Aenaon is a Greek word that means “inexhaustible, indestructible, durable.” Aenaon is also a Greek progressive metal band formed in 2005 who, through several demos and split releases, an EP and two full-length albums, seem to be as durable and indestructible as their name implies. Now, two years after their last album, EXTANCE (and a year after a 7” split with Virus of Koch), the group tests their durability with HYPNOSOPHY, a record that stretches the boundaries of traditional black metal, veering toward an experimental sound that is every bit as groundbreaking in its scope as IN THE COURT OF THE CRIMSON KING was to psychedelic music in 1969. The band seems to evolve – as any good band should – with each new record; I can draw a fairly reliable line to two events in the career of Aenaon that sparked this evolution: The return of a former creative spark, guitarist Achilleas Kalantzis in 2009 and percussionist/multi-instrumentalist Nycriz joining in 2012. Lyricist/vocalist Astrous, Achilleas and the adventurous Nycriz have redefined metal music for the 2010s by introducing elements of the early free-form Jazz movement alongside liberal doses of their cultural heritage, via traditional Greek Folk music and instrumentation.

Aenaon (Achilleas Kalantzis, Orestis Zyrinis, Nycriz, Astrous) (photo credit: EVI SAVVA)

The album kicks off with “Oneirodynia,” a song that’s highly operatic in scope; there’s just something inherently unsettling about throat-ripping blackened vocals supported by a Wagnerian chorus. Equally damaging to the psyche are the dark, Jazz-like saxophone skronks – as an unlikely lead and solo instrument – supplied by the group’s newest member, Orestis Zyrinis. We are definitely off to a great start! Staccato guitar riffs, thumping, pumping bass and a massive drum assault introduce “Fire Walk With Me” before some imaginative – dare I say, “progressive” – guitar/keyboard interplay, via Achilleas and fellow guitarist, Anax (John Memos), takes center stage. The use of both Astrous’ harsh vocals (which are a wicked cross between Venom’s Cronos and King Diamond) and the clean vocals of guest, Giorgos Papagiannakis (Memos’ Absinthiana bandmate), along with blistering speed metal-like guitar solo, infuses a bit of the psychotic into the number and plays very well into the genre-bending sound of HYPNOSOPHY. “Earth Tomb,” for me, is a step back; not quite up to par with the record’s two opening salvos. The tune is features a rather repetitive operatic type of groove with a harsh spoken word section that does absolutely nothing for me (or the song itself, actually). I’m not saying that the song is devoid of any redeeming features; highlights include a moody guitar solo in the break, as well as the return of Orestis’ inventive sax work. I guess what I’m saying is that the thing isn’t horrible, just not great. Okay, so… next track, same as the last… sorta. With the vocals of Astrous sounding more ominous amid the slower groove and the voice of guest Sofia Sarri taking the lead, “Void” actually grows on you before the tune ends. In fact, the song – with its somber, vaguely Middle Eastern vibe – is far better than I had originally anticipated it to be a minute or so in. Yeah… okay, this one is a keeper.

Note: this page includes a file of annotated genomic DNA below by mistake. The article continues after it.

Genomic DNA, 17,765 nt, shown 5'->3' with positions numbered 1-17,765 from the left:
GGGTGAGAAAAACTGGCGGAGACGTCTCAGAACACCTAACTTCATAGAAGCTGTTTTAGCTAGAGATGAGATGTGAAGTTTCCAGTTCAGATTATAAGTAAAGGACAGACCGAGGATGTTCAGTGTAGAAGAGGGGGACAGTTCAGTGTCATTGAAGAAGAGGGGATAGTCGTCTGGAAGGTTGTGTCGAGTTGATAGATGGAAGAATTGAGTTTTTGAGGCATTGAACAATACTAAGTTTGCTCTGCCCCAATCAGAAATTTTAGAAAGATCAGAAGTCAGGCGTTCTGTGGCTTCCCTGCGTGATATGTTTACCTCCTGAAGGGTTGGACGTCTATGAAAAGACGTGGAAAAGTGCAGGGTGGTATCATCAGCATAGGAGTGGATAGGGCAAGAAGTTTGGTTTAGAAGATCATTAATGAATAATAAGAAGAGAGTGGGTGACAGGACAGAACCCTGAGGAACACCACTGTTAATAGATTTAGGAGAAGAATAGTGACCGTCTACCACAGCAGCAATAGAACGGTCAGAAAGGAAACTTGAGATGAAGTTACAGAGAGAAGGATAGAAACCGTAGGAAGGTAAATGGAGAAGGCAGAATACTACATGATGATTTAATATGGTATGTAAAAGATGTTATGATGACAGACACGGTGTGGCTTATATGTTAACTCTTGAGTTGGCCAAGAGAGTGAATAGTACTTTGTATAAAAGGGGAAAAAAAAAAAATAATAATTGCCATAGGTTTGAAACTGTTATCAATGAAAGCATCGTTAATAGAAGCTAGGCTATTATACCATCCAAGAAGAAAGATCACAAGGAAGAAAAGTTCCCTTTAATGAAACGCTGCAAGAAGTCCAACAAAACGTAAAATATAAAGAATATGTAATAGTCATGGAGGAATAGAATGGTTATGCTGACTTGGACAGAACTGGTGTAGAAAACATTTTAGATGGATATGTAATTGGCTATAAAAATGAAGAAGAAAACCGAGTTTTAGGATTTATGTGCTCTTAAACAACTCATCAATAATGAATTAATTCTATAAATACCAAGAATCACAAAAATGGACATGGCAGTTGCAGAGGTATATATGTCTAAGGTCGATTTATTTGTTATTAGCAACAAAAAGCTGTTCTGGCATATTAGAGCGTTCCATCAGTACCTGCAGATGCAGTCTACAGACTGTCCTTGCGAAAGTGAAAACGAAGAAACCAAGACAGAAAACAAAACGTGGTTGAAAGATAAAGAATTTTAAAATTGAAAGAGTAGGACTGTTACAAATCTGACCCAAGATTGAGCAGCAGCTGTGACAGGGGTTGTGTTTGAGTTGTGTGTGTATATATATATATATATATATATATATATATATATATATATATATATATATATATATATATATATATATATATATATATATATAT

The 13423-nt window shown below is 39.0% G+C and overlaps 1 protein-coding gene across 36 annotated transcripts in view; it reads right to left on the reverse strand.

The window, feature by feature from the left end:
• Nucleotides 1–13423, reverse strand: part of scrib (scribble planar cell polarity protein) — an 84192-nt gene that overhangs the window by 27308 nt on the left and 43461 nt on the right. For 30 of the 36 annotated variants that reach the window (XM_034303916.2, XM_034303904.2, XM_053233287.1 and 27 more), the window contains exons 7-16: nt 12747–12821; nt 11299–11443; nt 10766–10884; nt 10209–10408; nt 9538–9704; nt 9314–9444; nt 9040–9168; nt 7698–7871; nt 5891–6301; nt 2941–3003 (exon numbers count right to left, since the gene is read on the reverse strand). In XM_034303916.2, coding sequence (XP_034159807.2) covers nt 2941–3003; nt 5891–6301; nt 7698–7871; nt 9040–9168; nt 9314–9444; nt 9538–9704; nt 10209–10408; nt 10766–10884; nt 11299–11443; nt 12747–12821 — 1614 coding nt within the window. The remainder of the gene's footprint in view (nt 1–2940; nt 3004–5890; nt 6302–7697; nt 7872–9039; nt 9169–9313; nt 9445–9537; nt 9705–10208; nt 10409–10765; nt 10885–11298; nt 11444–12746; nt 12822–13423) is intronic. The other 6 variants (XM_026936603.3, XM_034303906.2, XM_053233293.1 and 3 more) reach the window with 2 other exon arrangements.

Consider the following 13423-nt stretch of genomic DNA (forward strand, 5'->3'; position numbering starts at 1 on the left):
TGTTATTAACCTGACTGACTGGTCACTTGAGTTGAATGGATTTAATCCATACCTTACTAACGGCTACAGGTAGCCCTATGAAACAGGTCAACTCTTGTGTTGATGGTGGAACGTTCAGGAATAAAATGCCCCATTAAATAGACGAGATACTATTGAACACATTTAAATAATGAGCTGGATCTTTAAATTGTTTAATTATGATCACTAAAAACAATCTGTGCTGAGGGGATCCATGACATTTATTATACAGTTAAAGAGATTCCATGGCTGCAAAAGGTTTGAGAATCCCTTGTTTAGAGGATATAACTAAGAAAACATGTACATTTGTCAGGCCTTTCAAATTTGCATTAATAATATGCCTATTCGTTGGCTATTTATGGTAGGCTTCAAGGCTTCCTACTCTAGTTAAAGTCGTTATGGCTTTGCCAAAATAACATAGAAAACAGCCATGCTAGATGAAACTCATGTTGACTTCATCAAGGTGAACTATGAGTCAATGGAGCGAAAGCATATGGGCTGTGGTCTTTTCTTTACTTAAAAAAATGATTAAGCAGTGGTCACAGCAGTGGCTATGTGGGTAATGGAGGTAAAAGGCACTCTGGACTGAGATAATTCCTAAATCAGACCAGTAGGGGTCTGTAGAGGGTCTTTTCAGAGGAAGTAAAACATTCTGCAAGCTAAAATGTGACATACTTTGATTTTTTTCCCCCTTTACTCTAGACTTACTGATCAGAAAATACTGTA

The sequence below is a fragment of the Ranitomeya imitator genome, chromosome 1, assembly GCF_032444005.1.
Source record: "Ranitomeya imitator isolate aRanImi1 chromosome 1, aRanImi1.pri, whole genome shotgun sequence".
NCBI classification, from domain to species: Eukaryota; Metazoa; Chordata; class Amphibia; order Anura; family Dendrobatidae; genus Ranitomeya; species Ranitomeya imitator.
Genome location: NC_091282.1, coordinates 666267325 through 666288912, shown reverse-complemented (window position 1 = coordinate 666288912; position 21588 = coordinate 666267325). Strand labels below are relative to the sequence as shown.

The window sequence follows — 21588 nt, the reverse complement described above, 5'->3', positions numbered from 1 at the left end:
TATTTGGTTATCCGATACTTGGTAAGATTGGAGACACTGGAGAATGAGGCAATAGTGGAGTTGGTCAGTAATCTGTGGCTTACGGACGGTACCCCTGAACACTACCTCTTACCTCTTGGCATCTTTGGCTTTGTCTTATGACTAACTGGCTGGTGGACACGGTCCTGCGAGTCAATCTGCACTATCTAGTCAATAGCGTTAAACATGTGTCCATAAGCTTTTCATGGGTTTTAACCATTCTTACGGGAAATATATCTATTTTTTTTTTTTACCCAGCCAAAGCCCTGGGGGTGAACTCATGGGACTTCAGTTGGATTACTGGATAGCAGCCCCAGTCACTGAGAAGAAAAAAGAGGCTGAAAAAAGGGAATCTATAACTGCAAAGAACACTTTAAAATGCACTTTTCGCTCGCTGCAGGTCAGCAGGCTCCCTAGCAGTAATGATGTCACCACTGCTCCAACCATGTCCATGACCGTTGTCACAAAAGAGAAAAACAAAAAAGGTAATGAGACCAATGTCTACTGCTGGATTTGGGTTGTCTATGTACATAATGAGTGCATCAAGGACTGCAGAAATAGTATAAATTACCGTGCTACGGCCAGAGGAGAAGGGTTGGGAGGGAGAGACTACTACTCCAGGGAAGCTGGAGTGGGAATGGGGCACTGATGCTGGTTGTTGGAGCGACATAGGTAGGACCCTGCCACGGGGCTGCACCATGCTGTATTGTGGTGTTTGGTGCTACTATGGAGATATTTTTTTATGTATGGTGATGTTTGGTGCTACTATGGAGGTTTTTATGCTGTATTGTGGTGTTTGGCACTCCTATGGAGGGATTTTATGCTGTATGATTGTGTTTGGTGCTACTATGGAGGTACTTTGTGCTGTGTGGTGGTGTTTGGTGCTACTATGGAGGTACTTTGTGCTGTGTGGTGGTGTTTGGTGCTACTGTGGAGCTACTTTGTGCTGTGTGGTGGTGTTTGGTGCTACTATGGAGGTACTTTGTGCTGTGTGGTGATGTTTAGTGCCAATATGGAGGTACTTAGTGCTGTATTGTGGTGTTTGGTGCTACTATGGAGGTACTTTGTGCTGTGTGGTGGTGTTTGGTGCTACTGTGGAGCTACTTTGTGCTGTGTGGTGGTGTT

Tunnel” kicks off the second half of the record. While further expanding the definition of the term, the number maintains an old school trash sound, with lightning fast guitar and sax (!) parts. Papagiannakis’ vocals have an odd Axl Rose quality that is not unappealing, while the drumming is powerful and jackhammer-fast; even the slower keyboard/sax break is cool – in a strange kinda Bowie or Foreigner way. I really like the dichotomy of sounds and styles on this one. “Thus Ocean Swells” is more of a straight-on slice of operatic metal with a heavy King Crimson progressive vibe. The clean vocals work exceptionally well in this context, while the harsher vocals seem woefully out of place; instrumentally, however, horns, keys and guitars all swirl around in a magnificent rush of Crimsonesque grandeur. The album closer (and magnum opus), a couplet of “Phronesis” and “Psychomagic” absolutely screams early ‘70s prog-rock excess – which I’m definitely a fan of, by the way – right from the song title(s) and fifteen-minute-plus length. A stick-in-your-brain guitar riff, powerful bass, awesome (not overly busy) drumming and Mel Collins-like sax runs inform the cool three-and-a-half-minute intro, as Nycriz’s drums pick up the pace around the five miute mark. Whereas Astrous’ harsh vocals seemed out of place on “Thus Ocean Swells,” here, his stage-whispered lyrics sound more at home, more demonic and ominous. A fitting way to close out a really solid record. It’s easy to create an album of heavy metal music in 2016, it’s a little harder to mine your own metal vein and develop a sub-genre in your own image; Aenaon has subverted the scene, reinvented the wheel and lain the fruit of their labors at the feet of those of us looking for a little more range within the realm of heavy music.